Private Frazer’s catchphrase came to mind while reading a couple of articles on the fragility of civilisation in last week’s New Scientist.
In the first, Debora MacKenzie considers the possibility of a pandemic bringing down civilisation, in the second she considers that the very complexity of civilisation makes collapse inevitable. These are not possibilities to be dismissed out of hand, history suggests that all cultures collapse eventually and in many historical collapses, disease has played a major role.
The 1918 flu pandemic may have infected as many as one billion people (half the population at that time) and modern estimates are that some fifty million died. A similarly infectious and lethal pandemic today would kill 150 million worldwide and about 1.5 million in the UK. It is certainly possible that the situation could be made worse by transport workers staying away from work and thus food would fail to reach the urban population.
MacKenzie makes reference to plague that struck the Roman Empire in 170 AD and killing about a third of the population which, according to her, resulted in “the empire [tipping] into a downward spiral towards collapse”, implying that a modern pandemic would have a similar effect. I am not convinced by the analogy for two reasons:-
Firstly, we know far more about preventative medicine than previous civilisations and no pandemic in modern times has been anything like as lethal. Food could be delivered by the military as well as civilian workers. All involved in this work could be issued with NBC protective suits which would help prevent infection until vaccines and drug treatments could be developed. I confess that I would have found this scenario more believable in the days when socialism and social democracy were respected political philosophies, rather than the every-man-for-himself individualism which is the norm today which discourages putting yourself at risk for the public good.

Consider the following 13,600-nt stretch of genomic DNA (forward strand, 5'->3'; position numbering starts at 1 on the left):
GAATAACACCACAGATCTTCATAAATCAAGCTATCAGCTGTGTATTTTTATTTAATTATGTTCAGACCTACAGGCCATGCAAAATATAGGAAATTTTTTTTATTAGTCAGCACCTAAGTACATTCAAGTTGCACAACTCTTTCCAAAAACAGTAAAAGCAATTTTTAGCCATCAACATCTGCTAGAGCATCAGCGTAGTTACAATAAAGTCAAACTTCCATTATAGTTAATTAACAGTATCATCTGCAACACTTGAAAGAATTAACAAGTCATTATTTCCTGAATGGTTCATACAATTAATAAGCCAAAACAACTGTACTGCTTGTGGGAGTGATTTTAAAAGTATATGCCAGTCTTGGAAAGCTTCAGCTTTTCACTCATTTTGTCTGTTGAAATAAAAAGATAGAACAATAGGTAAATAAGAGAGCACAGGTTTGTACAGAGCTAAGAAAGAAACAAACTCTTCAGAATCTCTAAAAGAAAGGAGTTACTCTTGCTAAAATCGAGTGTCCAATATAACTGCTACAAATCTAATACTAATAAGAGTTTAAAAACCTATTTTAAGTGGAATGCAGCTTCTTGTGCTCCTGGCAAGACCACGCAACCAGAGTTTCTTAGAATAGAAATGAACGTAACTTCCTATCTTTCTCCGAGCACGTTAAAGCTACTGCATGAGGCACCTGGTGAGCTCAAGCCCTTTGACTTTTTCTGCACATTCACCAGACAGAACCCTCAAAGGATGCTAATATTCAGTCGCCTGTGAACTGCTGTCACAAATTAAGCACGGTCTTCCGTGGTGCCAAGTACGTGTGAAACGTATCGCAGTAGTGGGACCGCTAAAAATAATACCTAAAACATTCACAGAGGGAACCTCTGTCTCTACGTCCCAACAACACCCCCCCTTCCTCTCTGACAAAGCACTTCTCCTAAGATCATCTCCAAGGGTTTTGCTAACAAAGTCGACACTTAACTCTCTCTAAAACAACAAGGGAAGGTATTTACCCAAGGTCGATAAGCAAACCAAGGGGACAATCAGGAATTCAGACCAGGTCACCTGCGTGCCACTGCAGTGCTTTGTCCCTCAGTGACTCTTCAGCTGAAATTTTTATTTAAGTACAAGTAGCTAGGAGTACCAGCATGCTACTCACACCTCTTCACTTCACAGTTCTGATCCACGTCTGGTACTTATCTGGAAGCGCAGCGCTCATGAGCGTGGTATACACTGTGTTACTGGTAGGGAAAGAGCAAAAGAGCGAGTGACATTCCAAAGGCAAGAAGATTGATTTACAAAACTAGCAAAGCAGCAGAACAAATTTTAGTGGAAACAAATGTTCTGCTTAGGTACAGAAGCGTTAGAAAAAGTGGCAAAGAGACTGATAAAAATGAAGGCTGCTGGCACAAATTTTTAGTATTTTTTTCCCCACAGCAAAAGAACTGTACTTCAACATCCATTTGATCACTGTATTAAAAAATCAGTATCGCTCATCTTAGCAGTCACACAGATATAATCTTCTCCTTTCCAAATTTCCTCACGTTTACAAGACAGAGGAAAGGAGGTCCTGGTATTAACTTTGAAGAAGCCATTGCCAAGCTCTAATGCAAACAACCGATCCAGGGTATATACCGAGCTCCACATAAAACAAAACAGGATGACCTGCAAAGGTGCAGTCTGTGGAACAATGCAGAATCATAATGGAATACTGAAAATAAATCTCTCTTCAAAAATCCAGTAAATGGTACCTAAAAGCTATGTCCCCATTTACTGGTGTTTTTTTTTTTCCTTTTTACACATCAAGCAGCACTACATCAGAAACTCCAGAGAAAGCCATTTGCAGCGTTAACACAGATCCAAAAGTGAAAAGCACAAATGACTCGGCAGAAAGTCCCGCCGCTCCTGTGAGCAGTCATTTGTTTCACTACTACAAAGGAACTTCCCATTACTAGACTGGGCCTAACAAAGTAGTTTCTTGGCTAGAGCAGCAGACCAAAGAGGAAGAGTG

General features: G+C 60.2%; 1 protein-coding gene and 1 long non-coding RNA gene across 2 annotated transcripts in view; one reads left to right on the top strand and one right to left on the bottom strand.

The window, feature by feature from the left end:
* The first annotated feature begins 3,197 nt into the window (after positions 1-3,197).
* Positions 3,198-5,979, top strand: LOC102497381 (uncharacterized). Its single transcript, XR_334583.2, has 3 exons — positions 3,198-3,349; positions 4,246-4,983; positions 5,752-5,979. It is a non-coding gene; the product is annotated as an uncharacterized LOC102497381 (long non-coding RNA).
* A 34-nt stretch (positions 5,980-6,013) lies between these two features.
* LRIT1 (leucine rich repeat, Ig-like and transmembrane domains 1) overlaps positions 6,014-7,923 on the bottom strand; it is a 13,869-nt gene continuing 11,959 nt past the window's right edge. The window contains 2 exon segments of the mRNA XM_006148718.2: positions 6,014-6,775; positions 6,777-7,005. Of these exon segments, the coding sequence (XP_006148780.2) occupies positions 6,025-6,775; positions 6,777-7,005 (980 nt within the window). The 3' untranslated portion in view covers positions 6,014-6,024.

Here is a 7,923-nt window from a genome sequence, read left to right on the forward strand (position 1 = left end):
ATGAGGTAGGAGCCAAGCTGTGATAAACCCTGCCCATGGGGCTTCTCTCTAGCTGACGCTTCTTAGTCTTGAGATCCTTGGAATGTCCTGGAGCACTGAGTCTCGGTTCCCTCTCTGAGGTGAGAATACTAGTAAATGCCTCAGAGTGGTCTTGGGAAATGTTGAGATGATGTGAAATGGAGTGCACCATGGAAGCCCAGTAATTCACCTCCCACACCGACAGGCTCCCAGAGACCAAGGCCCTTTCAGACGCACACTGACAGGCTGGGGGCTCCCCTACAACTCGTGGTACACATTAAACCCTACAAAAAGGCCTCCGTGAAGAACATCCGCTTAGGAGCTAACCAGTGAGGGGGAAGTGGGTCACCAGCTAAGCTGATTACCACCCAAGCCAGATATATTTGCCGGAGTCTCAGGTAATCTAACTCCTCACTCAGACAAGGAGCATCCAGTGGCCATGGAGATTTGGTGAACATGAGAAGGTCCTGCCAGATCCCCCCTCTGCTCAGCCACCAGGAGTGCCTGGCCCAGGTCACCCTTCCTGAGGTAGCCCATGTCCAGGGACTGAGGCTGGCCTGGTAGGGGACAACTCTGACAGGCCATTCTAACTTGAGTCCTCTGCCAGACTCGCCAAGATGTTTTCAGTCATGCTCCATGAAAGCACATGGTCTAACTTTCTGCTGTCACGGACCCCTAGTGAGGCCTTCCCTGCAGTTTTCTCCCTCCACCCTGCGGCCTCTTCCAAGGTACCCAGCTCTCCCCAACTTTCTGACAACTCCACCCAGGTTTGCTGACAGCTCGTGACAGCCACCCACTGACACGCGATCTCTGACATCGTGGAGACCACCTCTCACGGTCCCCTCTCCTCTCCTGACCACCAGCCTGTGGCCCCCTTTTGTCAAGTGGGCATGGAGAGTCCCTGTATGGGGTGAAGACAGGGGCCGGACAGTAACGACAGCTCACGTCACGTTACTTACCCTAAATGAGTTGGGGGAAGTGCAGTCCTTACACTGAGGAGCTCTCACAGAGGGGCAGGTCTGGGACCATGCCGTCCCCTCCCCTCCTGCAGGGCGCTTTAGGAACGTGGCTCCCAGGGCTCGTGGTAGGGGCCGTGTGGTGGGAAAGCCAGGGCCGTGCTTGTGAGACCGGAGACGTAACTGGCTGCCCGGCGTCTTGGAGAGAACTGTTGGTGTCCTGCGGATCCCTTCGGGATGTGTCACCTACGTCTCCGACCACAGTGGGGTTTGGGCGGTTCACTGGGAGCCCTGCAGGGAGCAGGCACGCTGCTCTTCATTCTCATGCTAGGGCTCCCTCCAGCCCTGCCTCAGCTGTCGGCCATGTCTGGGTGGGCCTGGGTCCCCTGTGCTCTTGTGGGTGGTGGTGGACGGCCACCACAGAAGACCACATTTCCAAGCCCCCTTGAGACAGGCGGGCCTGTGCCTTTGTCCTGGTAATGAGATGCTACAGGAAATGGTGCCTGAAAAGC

Secondly, the Roman Empire was – as MacKenzie notes, a complex society. She suggests therefore, that removing key people would have a disproportionate effect. This may be true (of which more anon) but I am not convinced that the 170 AD epidemic led to the fall of the Roman Empire – the last Western Emperor was deposed in 476, three hundred years later.
One of the Empire’s major problems was economics – economic growth in the modern sense did not happen, the imperial economy grew when the Empire expanded its territories. When it stopped growing, the demands on it for defence and infrastructure maintenance did not, meaning the tax burden on its citizenry grew. This burden fell disproportionately on the productive classes as the ruling Senatorial class voted to exempt themselves from taxation. There is a modern analogy for this – many of the very rich park their money in tax havens and pay no taxes in the counties in which they live so those of us in waged/salaried employment have to make up the shortfall in revenues. Somebody tell Gordon Brown that if he starts taxing the super-rich he will help stave of the fall of civilisation.
The argument about the complexity of a civilisation exacerbating problems leads to the second article which argues that the very complexity of modern civilisation makes its collapse inevitable. If you have a subscription you can read it here.
She argues that our modern civilisation is highly net-worked and thus the removal of key individuals will result in collapse as such a society is less resiliant than a hierarchical culture. I find this argument rather unconvincing. Apart from the fact that our society is still hierarchical – when was the last time you convinced your boss s/he was wrong? – I would have thought that networking would increase resiliance because you can work around gaps easily. That is the basis of the internet, after all.
This “inevitable collapse due to complexity” argument started to sound very familiar – the Italian writer Roberto Vacca used it in his 1971 book (translated 1973) “The Coming Dark Age”. Vacca argued that all our major systems are overloaded and would collapse – between 1985 and 1995…
Obviously the collapse did not happen but there was nothing wrong with Vacca’s analysis of the complexity and potential fragility of our infrastructure. One reason it has not collapsed is computerisation and since the processing power of computers is still increasing exponentially, we don’t need to worry about this sort of collapse just yet.
That is not to say that Debora MacKenzie is competely wrong. Unprepared-for disasters could indeed have a devastating effect. New diseases are emerging all the time (as AIDS, Ebola, SARS and bird flu show). War has major effects on the societies in which they are fought (just ask the Iraqis) and the West has been at war with Islam since 11 September 2001. If we prepare for disasters such as those she highlights, we can deal with them. I only hope people in the Government have read her articles.